Rare Daily Staff

Senate Finance Committee Chairman Chuck Grassley (R-Iowa) is demanding records and answers from Novartis relating to its internal inquiry over the inclusion of manipulated data in a regulatory filing that led to the approval of its gene therapy Zolgensma.

Zolgensma is a gene therapy for the rare and progressive neuromuscular disease spinal muscular atrophy. Novartis’ subsidiary AveXis failed to notify the agency until a month after winning approval, even though it was aware of the problem prior to approval.

In an August 9 letter to Novartis CEO Vasant Narasimhan, Grassley noted that according to the company’s own statement, AveXis notified the FDA on June 28, 2019 that its application included manipulated data that “impacts the accuracy of certain data from product testing performed in animals submitted in the biologics license application.” Grassley noted that AveXis waited more than a month after it won approval to notify regulators. 

“Such conduct is reprehensible and could have an adverse effect on patients,” wrote Grassley. “Accordingly, the conduct ought to be investigated and, as appropriate, punished to the fullest extent of the law.”

In addition to all records relating to the withholding of Zolgensma data, Grassley wants records relating to Novartis’ internal inquiry into the matter, the timing of it, how many employees have been terminated as a result, and what steps the company is taking to ensure such occurrences do not happen in the future.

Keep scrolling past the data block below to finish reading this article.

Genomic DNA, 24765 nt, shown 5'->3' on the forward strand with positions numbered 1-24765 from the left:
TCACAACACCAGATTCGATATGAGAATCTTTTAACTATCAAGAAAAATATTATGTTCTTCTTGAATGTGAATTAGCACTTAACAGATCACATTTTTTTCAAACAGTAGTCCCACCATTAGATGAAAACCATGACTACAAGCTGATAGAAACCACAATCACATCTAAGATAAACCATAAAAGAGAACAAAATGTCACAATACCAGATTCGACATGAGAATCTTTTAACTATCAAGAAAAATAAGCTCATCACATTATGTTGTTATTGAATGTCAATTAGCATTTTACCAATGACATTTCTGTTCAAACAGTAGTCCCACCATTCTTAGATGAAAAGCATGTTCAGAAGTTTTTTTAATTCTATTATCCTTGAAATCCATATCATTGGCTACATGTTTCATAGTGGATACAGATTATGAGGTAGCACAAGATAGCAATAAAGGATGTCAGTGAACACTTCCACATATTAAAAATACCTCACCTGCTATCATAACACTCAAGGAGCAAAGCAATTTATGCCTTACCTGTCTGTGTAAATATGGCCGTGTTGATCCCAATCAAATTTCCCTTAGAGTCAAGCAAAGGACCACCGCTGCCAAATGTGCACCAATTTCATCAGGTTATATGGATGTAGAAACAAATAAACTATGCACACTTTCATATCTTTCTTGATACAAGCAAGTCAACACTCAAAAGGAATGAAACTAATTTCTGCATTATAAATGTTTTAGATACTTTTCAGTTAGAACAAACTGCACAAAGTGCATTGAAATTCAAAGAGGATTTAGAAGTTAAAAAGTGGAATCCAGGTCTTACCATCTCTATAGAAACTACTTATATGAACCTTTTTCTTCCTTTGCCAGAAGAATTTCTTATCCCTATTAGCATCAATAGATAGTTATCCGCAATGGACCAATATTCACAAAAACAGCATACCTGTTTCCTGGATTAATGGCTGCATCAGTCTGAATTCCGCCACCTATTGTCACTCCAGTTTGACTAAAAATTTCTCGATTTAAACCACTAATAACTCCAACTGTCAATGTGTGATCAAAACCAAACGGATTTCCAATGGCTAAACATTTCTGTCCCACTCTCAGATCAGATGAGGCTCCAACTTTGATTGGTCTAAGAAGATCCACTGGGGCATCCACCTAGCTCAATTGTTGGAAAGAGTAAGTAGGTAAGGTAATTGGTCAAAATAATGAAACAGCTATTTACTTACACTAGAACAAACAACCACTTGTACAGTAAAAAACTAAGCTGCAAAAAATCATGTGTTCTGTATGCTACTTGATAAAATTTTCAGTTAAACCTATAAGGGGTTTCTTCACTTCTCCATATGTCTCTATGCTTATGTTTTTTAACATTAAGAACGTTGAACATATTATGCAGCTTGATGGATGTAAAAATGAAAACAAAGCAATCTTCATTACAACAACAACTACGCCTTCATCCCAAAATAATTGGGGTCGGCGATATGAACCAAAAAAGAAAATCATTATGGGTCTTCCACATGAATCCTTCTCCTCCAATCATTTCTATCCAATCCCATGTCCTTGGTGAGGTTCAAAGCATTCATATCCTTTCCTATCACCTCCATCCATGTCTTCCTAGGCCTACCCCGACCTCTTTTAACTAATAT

On the same day, several Democratic senators co-signed a letter to acting FDA Commissioner Norman Sharpless, saying that the “scandal smacks of the pharmaceutical industry’s privilege and greed, and Americans are sick of it.”

In the strongly worded letter, Senators Bernie Sanders (D-Vermont), Tammy Baldwin (D-Wisconsin), Elizabeth Warren (D-Massachusetts), and Richard Blumenthal (D-Connecticut) want the FDA to provide a written submission explaining why it withdrew a proposed regulation in October 2018 that would have required sponsors of certain clinical trials to promptly report suspected data falsification to FDA and whether, in light of AveXis’ actions, it plans to re-issue such regulation.

“It is unconscionable that a drug company would provide manipulated data to federal regulators in order to rush its product to market, reap federal perks, and charge the highest amount in American history for its medication. Such greed cannot be condoned by the FDA,” the senators wrote. “We urge you to use your full authorities to hold AveXis accountable for its malfeasance, including through all appropriate criminal, civil, and regulatory actions against the company. Anything short of a forceful response would signal a green light to future pharmaceutical misbehavior.”

Photo: Senator Chuck Grassley (R-Iowa), chairman of the Senate Finance Committee

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